Yet, ironically, we are encouraged to consider women tea pluckers as “iconic” symbols of Sri Lanka. They are overtly visible as an advertising image for those planning to visit the island, even while their citizenship and identity as Sri Lankans have been constantly called into question. The key tension here is the cycle of visibility and invisibility at play; each one constantly reinforcing the other. The woman tea plucker is visible as a part of Sri Lanka’s beauty and exoticism in the eyes of visitors, which in turn makes invisible the harsh realities of life on the plantations.

The representation of women tea pluckers as exotic, feminine and content in promotional imagery also borrows from the ‘colonial imagination’ of the British planter class, reinforcing stereotypes of sexualised and infantilised women from the ‘East.’ 

Interestingly, the offer of a glimpse into the “simple pleasures” of these women also reproduces colonial discourses implying that small living spaces and low wages are enough to satisfy the needs of the ‘simple’ labourer. Jetwing and Aitken Spence thus exploit the tourist’s demand for what is both supposedly ‘authentic’ and ‘exotic’ about the lifestyle of the communities which they visit. The ‘simple life and pleasures’ of the woman tea plucker is strategically set in contrast to the consumerism of contemporary societies. 

This inauthentic branding finds its way into tourism development initiatives as well. On a surface level, the framing of empowering women through tourism can be convincing, especially since many women in the Global South are venturing into new employment areas. 

However, the promotion of ‘empowerment in/through the market,’ and of tourism as a possible remedy for gender inequality and poverty, often comes without acknowledgment for the other aspects which inhibit women’s full participation in society, such as ethnic/caste/class discrimination, gender-based violence, a lack of access to reproductive health rights, etc. 

These structural issues are not easily challenged by simply introducing job opportunities, especially as these “opportunities” still tend to confine women to certain gendered, and often precarious, work (e.g. the push to involve ‘rural’ women in the production of handicrafts). The disconnect between this reality and the sugar-coated image of women in Sri Lanka’s tourism promotion is stark. 

This discussion is not meant to victimise or remove the agency or resistance of women, especially those from marginalised communities and war-affected areas, who participate in tourism. Nor is it meant to imply that they cannot possibly enjoy their work in the industry. In his statement on the backlash,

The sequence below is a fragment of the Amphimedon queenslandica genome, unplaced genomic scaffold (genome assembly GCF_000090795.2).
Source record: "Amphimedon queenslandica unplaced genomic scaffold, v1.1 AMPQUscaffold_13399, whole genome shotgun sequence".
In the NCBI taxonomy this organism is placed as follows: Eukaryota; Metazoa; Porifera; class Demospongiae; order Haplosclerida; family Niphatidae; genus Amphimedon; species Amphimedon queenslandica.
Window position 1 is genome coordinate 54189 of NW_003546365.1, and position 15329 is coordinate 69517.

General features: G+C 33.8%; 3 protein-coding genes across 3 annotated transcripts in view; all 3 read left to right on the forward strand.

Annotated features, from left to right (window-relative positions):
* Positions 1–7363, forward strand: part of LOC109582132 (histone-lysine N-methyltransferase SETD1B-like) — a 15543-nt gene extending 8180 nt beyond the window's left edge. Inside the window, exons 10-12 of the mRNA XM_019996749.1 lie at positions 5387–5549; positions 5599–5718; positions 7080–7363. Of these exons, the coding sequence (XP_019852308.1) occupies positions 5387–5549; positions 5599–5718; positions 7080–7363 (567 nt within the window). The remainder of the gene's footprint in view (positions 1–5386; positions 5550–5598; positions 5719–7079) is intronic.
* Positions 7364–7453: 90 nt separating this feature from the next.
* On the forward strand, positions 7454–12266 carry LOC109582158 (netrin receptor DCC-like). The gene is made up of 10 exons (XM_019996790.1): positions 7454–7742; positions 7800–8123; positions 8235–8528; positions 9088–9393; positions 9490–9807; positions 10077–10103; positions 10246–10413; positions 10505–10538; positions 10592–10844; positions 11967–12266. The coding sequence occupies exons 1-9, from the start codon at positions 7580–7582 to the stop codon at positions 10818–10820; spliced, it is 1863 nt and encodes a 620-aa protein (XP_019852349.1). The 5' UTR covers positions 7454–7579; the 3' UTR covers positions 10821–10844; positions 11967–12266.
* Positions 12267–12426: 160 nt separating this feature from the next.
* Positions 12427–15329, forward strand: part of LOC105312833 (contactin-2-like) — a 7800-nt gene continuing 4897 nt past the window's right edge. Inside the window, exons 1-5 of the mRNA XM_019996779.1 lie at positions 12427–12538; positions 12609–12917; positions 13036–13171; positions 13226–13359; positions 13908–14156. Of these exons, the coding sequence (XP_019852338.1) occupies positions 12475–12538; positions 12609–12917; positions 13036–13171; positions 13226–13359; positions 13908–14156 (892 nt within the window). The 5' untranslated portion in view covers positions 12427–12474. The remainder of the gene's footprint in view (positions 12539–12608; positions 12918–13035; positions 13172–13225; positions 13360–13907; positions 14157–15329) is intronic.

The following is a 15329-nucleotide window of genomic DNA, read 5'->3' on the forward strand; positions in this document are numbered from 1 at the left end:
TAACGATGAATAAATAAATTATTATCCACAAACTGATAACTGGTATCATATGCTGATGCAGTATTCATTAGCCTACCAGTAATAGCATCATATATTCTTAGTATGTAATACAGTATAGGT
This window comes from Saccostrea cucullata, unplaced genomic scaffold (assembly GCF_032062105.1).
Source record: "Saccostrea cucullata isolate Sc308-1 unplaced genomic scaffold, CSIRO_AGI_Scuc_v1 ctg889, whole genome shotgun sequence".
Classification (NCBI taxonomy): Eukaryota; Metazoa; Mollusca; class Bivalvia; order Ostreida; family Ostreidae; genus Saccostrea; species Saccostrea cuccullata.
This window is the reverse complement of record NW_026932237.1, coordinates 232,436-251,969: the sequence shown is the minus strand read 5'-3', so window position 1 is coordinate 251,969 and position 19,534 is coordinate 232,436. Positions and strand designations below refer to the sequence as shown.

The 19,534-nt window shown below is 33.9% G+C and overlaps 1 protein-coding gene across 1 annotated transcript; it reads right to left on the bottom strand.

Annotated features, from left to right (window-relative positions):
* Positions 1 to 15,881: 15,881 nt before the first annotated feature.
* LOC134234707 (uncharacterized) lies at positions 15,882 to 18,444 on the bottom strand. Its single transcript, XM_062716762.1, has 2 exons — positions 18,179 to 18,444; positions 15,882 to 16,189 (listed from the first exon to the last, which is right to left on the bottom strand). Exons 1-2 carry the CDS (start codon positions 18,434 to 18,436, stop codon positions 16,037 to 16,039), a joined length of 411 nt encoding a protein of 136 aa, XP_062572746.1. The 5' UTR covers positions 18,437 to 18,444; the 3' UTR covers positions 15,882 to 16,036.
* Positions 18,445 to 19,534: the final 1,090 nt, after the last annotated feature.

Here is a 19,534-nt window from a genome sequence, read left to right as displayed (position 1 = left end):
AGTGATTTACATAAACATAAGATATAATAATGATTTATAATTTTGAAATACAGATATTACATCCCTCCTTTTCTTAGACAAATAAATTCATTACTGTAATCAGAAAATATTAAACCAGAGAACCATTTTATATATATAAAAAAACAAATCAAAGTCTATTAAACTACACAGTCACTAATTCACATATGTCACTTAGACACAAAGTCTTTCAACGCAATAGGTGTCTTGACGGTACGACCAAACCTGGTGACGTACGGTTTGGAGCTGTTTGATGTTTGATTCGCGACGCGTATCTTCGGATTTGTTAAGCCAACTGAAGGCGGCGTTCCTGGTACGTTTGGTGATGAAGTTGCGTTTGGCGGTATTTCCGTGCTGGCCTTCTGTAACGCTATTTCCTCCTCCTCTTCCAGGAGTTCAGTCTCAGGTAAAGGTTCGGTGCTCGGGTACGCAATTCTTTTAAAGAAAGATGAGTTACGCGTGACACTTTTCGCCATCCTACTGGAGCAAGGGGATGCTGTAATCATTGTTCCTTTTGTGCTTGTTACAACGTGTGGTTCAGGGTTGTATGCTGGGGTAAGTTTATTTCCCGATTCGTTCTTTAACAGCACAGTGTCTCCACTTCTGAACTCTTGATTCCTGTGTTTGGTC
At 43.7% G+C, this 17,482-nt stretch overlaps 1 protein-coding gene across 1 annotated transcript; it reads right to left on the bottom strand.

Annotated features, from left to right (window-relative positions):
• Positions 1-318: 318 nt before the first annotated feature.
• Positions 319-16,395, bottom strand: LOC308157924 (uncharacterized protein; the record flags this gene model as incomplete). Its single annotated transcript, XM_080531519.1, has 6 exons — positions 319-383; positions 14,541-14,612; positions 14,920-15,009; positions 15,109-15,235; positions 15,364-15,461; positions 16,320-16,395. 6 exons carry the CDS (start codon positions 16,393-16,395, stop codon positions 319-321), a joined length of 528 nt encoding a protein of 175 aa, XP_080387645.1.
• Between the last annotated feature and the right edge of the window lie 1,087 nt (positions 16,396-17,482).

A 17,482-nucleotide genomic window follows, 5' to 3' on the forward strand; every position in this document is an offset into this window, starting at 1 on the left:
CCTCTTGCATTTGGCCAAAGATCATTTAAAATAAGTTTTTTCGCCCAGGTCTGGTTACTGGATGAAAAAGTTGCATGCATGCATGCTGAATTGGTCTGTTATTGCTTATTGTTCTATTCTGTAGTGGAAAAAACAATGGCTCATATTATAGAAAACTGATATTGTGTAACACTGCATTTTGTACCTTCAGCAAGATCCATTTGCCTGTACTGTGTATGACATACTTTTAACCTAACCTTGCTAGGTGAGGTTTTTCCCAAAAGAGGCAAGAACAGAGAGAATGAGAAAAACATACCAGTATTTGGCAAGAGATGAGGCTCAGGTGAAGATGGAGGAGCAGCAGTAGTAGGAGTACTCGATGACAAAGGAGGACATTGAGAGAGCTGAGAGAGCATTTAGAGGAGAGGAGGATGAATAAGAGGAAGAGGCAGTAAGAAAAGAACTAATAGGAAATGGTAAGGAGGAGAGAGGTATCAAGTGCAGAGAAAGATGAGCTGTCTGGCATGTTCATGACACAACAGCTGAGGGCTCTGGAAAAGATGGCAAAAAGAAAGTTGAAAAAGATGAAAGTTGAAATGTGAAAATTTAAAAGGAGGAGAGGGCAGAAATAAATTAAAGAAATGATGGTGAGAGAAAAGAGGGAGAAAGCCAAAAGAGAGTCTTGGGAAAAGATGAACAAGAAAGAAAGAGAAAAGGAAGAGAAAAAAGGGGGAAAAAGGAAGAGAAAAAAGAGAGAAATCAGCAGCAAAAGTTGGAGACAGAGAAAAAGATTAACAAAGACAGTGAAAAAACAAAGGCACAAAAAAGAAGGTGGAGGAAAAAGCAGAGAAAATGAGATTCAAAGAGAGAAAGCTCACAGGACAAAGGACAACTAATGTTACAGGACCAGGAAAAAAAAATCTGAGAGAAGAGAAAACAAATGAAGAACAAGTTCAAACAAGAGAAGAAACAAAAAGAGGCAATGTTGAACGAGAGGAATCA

Cooray emphasised that Meena Amma was the initiator of the experience and was happy to be a part of it. He also discussed how her daughters were educated in the village and are doing well in their respective careersix. However, we should recognise that multiple things can be true at once. We can acknowledge agency and positive experiences, such as Meena Amma’s, while also drawing attention to the aspects of Sri Lanka’s tourism model which are not benefitting women.

The narrative Cooray presented through Meena Amma was one of ‘women’s empowerment,’ and such a narrative has become a popular script to justify the avenues taken within Sri Lanka’s tourism sector and the industry at large. We must be cognisant and critical of how the State and international development actors use women as a promotional tool to both encourage visitors to travel and for the ‘development via tourism’ model, and the ways in which such branding is and inauthentic and harmful. 

If stakeholders and policymakers are not taking stock of the complicated realities of women’s lives, then it is imperative that we, as consumers, challenge the rote categorisation of tourism as a positive component of post-war development, and specifically women’s empowerment, in Sri Lanka.

(The Cat’s Eye column is written by an independent collective of feminists, offering an alternative feminist gaze on current affairs in Sri Lanka and beyond.) 



ii Groundviews (2018). “On Meena Amma’s Lineroom Experience.” 

iii Schmid, K. (2015). “Accumulation by Dispossession in Tourism.” Anthropologica 57(1). 

iv Gunasekara, V., Philips, M., Nagaraj, V. (2016). “Hospitality and Exclusion: A study about post-war tourism in Passikudah.” Report 13. Colombo: Centre for Poverty Analysis. 

v Kodikara, C. (2018). “Doing This and That: Self-Employment and economic survival of women heads of households in Mullaitivu.” Colombo: International Centre for Ethnic Studies. 

vi Ferguson, L. (2009). “Analysing the Gender Dimensions of Tourism as a Development Strategy.” Madrid: Instituto Complutense de Estudios Internacionales. 

vii SLTDA (Sri Lanka Tourism Development Authority) (2017). Sri Lanka Tourism Strategic Plan 2017-2020